console.log('Roman '+numericalValue.join(''));
  }
  converter();
   
}
   
   convertToRoman(200);

compare my code to this code you will understand my problem

var convertToRoman = function(num) {

  var decimalValue = [ 1000, 900, 500, 400, 100, 90, 50, 40, 10, 9, 5, 4, 1 ];
  var romanNumeral = [ 'M', 'CM', 'D', 'CD', 'C', 'XC', 'L', 'XL', 'X', 'IX', 'V', 'IV', 'I' ];

  var romanized = '';

  for (var index = 0; index < decimalValue.length; index++) {
    while (decimalValue[index] <= num) {
      romanized += romanNumeral[index];
      num -= decimalValue[index];
    }
  }

  return romanized;
}

// test here
convertToRoman(36);


please try to help me on this situation with any advice , thank you


#2

One thing you can learn is that sometimes it is much easier storing two arrays separately when their indexes are meant to perfectly mirror eachother. An object is meant for more complex data, and while it is very easy to organize and explicitely say what is what, an array is better as it’s just a collection of data.


#3

thank you ,
if you have any ideas or instructions for me to follow when i solve algorithms I will be thankful .


#4

I like to write down my solutions on paper too. However I’ve noticed that how my brain solves the problem intuitively is not how I can go about it in the code. Try to break down the logic as much as possible, draw out that actions are taking place, and keep track of each change in data.

Don’t make this stuff up though, you’re just translating what should be happening in your code, so make sure to double check what you write out.

I got stuck with sorting the highest number algorithm and gave this a shot. I found that when I look at the array I drew out, I intuitively knew what was highest and lowest at a glance. So I focused only on one index at a time, and only from left to right. I had to really handicap myself. I’d ask if this number is greater than the next one. Eventually I learned that if I asked myself which was greater or not that was the wrong way to think about it. I calculated the difference between them.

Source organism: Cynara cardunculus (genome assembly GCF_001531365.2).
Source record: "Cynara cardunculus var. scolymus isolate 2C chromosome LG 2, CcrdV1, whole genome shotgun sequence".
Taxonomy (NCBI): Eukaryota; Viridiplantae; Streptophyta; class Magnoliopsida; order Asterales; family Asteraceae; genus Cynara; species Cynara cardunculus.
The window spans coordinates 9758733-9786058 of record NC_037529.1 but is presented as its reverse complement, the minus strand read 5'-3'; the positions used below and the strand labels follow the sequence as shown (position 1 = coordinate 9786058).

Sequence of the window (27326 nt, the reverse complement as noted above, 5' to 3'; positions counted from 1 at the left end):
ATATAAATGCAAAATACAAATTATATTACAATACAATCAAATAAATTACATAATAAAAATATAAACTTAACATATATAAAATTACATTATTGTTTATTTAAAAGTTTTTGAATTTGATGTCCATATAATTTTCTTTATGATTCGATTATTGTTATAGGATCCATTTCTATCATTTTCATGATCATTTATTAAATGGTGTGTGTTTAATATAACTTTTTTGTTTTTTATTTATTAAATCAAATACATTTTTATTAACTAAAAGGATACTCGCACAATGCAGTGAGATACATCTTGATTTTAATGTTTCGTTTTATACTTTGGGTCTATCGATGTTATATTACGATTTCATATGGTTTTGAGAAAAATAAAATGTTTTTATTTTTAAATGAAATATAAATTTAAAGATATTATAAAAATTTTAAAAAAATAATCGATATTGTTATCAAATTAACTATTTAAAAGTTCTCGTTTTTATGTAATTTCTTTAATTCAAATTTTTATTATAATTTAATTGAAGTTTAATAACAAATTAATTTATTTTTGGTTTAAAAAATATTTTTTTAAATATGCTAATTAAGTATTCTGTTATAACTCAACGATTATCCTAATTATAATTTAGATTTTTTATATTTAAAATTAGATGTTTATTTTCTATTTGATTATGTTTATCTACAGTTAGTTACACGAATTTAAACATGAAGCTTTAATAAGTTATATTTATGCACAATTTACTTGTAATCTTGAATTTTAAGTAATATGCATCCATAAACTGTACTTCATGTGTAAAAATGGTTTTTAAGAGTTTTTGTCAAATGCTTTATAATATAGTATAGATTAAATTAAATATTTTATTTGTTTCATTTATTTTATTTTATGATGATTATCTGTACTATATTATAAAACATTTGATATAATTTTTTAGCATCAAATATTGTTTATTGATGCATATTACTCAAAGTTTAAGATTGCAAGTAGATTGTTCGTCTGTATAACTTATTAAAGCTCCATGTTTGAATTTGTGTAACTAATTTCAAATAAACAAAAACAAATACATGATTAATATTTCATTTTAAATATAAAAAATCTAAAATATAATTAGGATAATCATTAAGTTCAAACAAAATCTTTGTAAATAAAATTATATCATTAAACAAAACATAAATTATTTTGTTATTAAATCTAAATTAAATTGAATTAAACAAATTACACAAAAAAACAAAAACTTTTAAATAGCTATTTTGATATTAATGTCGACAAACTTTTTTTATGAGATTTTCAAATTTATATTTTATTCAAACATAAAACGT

#5

I solved this kata with different approaches and languages. and found that collection of tuples or arrays are working just fine. But two separate arrays always bugged me for some reason.
In js collection of objects working ok, it’s just bit verbose.

/* jshint esversion: 6 */
const literals = [ { literal: 'M', value: 1000 },
  { literal: 'CM', value: 900 }, { literal: 'D', value: 500 }, { literal: 'CD', value: 400 }, { literal: 'C', value: 100 },
  { literal: 'XC', value: 90 }, { literal: 'L', value: 50 },  { literal: 'XL', value: 40 }, { literal: 'X', value: 10 },
  { literal: 'IX', value: 9 },  { literal: 'V', value: 5 },  { literal: 'IV', value: 4 }, { literal: 'I', value: 1 } ];

const convertToRoman = function convertToRoman(acc, num) {
  const { literal, value } = literals.find(({ value }) => num / value >= 1) || {};
  return literal ? convertToRoman(acc.concat(literal), num - value) : acc;
}.bind(null, '');

convertToRoman(44);

#6

Sorry. I just meant it is a lot easier to understand, and it really only works if your value equivalents share the same index. The solution OP provided was much easier to read than his solution.